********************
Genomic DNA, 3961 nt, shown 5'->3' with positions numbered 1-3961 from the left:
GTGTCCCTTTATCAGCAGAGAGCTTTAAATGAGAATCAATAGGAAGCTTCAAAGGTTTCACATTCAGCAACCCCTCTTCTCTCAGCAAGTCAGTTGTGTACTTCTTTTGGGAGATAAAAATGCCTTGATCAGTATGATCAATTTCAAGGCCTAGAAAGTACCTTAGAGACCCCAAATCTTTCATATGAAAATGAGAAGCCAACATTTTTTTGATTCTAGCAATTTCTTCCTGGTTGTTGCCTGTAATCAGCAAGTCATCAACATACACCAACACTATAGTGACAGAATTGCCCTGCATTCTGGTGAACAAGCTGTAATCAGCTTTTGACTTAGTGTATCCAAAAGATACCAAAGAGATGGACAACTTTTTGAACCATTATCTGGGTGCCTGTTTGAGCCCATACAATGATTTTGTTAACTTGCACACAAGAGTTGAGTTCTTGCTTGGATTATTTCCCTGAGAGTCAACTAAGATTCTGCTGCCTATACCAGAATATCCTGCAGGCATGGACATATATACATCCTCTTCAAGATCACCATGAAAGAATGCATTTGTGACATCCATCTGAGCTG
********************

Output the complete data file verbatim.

Genomic DNA, 3961 nt, shown 5'->3' with positions numbered 1-3961 from the left:
GTGTCCCTTTATCAGCAGAGAGCTTTAAATGAGAATCAATAGGAAGCTTCAAAGGTTTCACATTCAGCAACCCCTCTTCTCTCAGCAAGTCAGTTGTGTACTTCTTTTGGGAGATAAAAATGCCTTGATCAGTATGATCAATTTCAAGGCCTAGAAAGTACCTTAGAGACCCCAAATCTTTCATATGAAAATGAGAAGCCAACATTTTTTTGATTCTAGCAATTTCTTCCTGGTTGTTGCCTGTAATCAGCAAGTCATCAACATACACCAACACTATAGTGACAGAATTGCCCTGCATTCTGGTGAACAAGCTGTAATCAGCTTTTGACTTAGTGTATCCAAAAGATACCAAAGAGATGGACAACTTTTTGAACCATTATCTGGGTGCCTGTTTGAGCCCATACAATGATTTTGTTAACTTGCACACAAGAGTTGAGTTCTTGCTTGGATTATTTCCCTGAGAGTCAACTAAGATTCTGCTGCCTATACCAGAATATCCTGCAGGCATGGACATATATACATCCTCTTCAAGATCACCATGAAAGAATGCATTTGTGACATCCATCTGAGCTG